questionposter Posted April 20, 2012 Share Posted April 20, 2012 (edited) I have not said such thing. Well I don't see what else makes sense, since your not really explaining it. I never said that the spin of a quantum particle was a classical notion. Then why did you say it in support of particlism? I already explained why this is wrong. It was correct to discuss about a supposed "wave-particle duality" about 70 years ago, when quantum theory was in its infancy. It is no longer correct today within the modern theory of particle physics [yes, this discipline of physics is named particle physics not wave-particle physics or something as that]; although we can still find such discussions in very old references or in non-rigorous references (e.g. in some popular books written for general public). No, you didn't explain how it was wrong, all you said was "that" it is wrong, and I don't see how spin proves it wrong seeing as how you use spin with wave mechanics to determine probability. Furthermore, how do these "operators" account for the nodal surfaces and quantinization of energy, spin, momentum, etc? How do they explain it? I guess I should have said something like "It doesn't happen often because this is the weak interaction, which has a very short range and the cross-sections are really small." So it only occurs with the weak (force) interaction? Or it doesn't occur because the process itself is a weak interaction? Because otherwise I don't see many other explanation for why the contact doesn't trigger them combining if it only occurs with the weak interaction. Why doesn't it occur without a weak force interaction if they come into contact with each other? Edited April 20, 2012 by questionposter Link to comment Share on other sites More sharing options...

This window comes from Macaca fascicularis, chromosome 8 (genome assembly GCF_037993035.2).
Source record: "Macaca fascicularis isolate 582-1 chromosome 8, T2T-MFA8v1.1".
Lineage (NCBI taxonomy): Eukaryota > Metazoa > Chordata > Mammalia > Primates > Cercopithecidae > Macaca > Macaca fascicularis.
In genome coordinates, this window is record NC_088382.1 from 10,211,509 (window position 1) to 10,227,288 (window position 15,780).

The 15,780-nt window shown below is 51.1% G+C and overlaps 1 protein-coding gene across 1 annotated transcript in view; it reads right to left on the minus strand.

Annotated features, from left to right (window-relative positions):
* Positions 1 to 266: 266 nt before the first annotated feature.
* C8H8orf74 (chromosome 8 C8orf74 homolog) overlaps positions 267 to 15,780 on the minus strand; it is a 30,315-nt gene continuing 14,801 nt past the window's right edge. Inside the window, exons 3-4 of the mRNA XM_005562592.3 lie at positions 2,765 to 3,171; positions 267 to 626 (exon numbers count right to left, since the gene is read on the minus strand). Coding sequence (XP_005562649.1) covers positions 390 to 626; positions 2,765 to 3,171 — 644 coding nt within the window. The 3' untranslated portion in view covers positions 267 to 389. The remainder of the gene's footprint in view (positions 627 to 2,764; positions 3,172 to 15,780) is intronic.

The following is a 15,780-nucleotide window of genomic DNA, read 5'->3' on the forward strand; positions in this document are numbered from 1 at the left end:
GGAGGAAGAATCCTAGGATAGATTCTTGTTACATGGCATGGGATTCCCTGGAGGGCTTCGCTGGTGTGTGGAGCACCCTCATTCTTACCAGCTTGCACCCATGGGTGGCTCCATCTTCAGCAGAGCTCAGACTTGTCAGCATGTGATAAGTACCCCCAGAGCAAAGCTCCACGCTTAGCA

swansont Posted April 21, 2012 Share Posted April 21, 2012 So it only occurs with the weak (force) interaction? Or it doesn't occur because the process itself is a weak interaction? Because otherwise I don't see many other explanation for why the contact doesn't trigger them combining if it only occurs with the weak interaction. Why doesn't it occur without a weak force interaction if they come into contact with each other? It requires the weak interaction because it is a weak interaction. Gravity is negligible, the electrostatic interaction only binds the electron into an atomic orbital and electrons do not interact via the strong force. There's nothing left. Link to comment Share on other sites More sharing options...

questionposter Posted April 21, 2012 Share Posted April 21, 2012 (edited) It requires the weak interaction because it is a weak interaction. Gravity is negligible, the electrostatic interaction only binds the electron into an atomic orbital and electrons do not interact via the strong force. There's nothing left. So if they don't interact via the strong force, don't they have different oscillation? That or, doesn't it require energy for an electron to overcome the strong force? And anyway, why doesn't opposite charge cause them to interact if they come into contact anyway? So what if they don't interact via the strong force? Opposite charges still attract... Edited April 21, 2012 by questionposter Link to comment Share on other sites More sharing options...